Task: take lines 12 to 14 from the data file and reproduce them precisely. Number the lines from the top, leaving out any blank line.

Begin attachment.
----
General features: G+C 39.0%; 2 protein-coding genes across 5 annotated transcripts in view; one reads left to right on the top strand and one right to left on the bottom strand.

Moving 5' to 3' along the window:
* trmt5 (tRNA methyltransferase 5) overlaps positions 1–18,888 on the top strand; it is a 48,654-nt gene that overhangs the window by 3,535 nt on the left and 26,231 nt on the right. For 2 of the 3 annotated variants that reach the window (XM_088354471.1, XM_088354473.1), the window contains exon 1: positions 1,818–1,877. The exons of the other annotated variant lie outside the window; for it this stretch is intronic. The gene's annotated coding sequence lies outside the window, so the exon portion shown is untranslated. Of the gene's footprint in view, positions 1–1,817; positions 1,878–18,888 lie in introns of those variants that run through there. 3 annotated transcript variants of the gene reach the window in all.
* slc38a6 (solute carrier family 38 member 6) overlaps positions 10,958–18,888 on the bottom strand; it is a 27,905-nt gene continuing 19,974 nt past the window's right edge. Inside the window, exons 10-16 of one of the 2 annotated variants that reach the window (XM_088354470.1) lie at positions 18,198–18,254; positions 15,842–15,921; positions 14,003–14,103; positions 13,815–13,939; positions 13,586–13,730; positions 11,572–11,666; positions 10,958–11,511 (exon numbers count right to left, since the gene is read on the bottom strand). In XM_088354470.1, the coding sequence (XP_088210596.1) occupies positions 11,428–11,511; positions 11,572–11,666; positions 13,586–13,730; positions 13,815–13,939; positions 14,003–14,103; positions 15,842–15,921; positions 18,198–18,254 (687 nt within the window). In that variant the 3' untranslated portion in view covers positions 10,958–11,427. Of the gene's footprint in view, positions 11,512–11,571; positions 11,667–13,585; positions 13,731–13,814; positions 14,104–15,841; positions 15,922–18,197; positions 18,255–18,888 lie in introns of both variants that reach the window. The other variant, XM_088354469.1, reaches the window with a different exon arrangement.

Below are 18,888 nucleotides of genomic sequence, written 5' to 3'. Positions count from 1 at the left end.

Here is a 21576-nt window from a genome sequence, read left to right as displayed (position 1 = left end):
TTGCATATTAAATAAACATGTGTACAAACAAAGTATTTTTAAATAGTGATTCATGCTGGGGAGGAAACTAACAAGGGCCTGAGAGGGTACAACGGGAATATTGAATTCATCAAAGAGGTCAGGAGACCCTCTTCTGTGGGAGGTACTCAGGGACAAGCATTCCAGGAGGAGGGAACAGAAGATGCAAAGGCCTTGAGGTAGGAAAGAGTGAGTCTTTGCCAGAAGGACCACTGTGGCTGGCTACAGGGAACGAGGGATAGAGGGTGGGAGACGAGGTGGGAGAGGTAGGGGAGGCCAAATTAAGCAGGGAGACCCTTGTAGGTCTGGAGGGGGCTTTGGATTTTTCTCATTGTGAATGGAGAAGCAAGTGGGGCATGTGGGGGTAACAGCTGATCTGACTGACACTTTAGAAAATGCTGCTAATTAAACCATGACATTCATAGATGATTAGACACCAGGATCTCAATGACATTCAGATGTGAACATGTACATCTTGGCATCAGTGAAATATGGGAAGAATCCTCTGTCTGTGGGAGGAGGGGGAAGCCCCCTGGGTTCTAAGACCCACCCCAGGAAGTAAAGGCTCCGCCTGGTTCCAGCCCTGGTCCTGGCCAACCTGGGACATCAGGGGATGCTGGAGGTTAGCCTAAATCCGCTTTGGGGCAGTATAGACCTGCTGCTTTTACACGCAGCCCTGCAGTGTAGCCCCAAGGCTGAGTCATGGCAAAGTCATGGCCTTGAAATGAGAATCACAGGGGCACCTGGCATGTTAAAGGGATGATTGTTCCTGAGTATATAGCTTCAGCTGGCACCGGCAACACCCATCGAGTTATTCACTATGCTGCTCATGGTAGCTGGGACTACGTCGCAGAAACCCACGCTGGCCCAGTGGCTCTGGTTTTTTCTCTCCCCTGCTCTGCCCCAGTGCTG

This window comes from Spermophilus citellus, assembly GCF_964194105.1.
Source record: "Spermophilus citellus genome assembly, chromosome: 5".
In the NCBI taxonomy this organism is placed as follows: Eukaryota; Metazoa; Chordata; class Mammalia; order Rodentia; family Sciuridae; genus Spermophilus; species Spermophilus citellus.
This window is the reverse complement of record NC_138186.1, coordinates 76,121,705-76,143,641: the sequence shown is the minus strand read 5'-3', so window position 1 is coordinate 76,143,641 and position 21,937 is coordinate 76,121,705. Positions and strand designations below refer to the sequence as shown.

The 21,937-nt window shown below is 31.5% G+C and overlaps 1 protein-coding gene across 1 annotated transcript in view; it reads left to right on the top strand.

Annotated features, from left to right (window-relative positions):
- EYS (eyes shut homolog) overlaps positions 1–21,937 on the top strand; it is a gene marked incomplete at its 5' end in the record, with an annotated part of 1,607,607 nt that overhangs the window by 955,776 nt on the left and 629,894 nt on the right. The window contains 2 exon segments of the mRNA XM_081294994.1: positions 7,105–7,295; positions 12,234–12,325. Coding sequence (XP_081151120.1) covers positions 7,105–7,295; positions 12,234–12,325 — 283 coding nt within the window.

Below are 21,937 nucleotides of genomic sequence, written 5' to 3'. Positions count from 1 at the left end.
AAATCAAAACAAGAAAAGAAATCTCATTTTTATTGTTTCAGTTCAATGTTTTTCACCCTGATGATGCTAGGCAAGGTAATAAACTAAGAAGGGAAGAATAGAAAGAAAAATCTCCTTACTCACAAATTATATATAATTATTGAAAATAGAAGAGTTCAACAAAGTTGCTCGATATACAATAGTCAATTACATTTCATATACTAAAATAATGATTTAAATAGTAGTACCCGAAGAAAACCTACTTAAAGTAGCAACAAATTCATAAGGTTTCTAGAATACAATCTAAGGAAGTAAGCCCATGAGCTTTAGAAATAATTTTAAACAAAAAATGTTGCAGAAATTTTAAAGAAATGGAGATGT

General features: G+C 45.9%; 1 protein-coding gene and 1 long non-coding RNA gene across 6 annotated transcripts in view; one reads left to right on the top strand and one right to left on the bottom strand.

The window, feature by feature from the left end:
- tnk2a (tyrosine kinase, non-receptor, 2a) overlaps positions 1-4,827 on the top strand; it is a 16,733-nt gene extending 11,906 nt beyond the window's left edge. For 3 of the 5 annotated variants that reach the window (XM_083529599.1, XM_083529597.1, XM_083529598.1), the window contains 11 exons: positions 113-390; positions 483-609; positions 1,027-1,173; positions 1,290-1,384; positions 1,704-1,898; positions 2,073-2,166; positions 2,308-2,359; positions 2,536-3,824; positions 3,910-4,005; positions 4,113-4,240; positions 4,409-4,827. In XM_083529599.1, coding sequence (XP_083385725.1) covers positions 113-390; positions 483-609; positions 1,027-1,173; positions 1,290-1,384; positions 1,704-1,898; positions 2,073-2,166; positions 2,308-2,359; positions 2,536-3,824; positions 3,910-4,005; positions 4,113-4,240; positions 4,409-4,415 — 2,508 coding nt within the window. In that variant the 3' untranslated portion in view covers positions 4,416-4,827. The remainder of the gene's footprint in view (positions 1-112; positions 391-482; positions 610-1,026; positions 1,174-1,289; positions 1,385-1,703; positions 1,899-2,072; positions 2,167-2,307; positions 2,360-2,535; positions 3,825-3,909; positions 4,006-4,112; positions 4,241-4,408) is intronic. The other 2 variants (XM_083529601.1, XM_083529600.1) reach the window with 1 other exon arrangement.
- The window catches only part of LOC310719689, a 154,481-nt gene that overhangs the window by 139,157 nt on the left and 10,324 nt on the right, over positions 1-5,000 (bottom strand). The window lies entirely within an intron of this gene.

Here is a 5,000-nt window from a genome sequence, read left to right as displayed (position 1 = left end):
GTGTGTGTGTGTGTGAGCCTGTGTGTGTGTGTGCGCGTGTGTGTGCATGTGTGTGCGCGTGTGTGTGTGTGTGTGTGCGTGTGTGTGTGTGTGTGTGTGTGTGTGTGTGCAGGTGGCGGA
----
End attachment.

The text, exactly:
The 21,937-nt window shown below is 31.5% G+C and overlaps 1 protein-coding gene across 1 annotated transcript in view; it reads left to right on the top strand.

Annotated features, from left to right (window-relative positions):
- EYS (eyes shut homolog) overlaps positions 1–21,937 on the top strand; it is a gene marked incomplete at its 5' end in the record, with an annotated part of 1,607,607 nt that overhangs the window by 955,776 nt on the left and 629,894 nt on the right. The window contains 2 exon segments of the mRNA XM_081294994.1: positions 7,105–7,295; positions 12,234–12,325. Coding sequence (XP_081151120.1) covers positions 7,105–7,295; positions 12,234–12,325 — 283 coding nt within the window.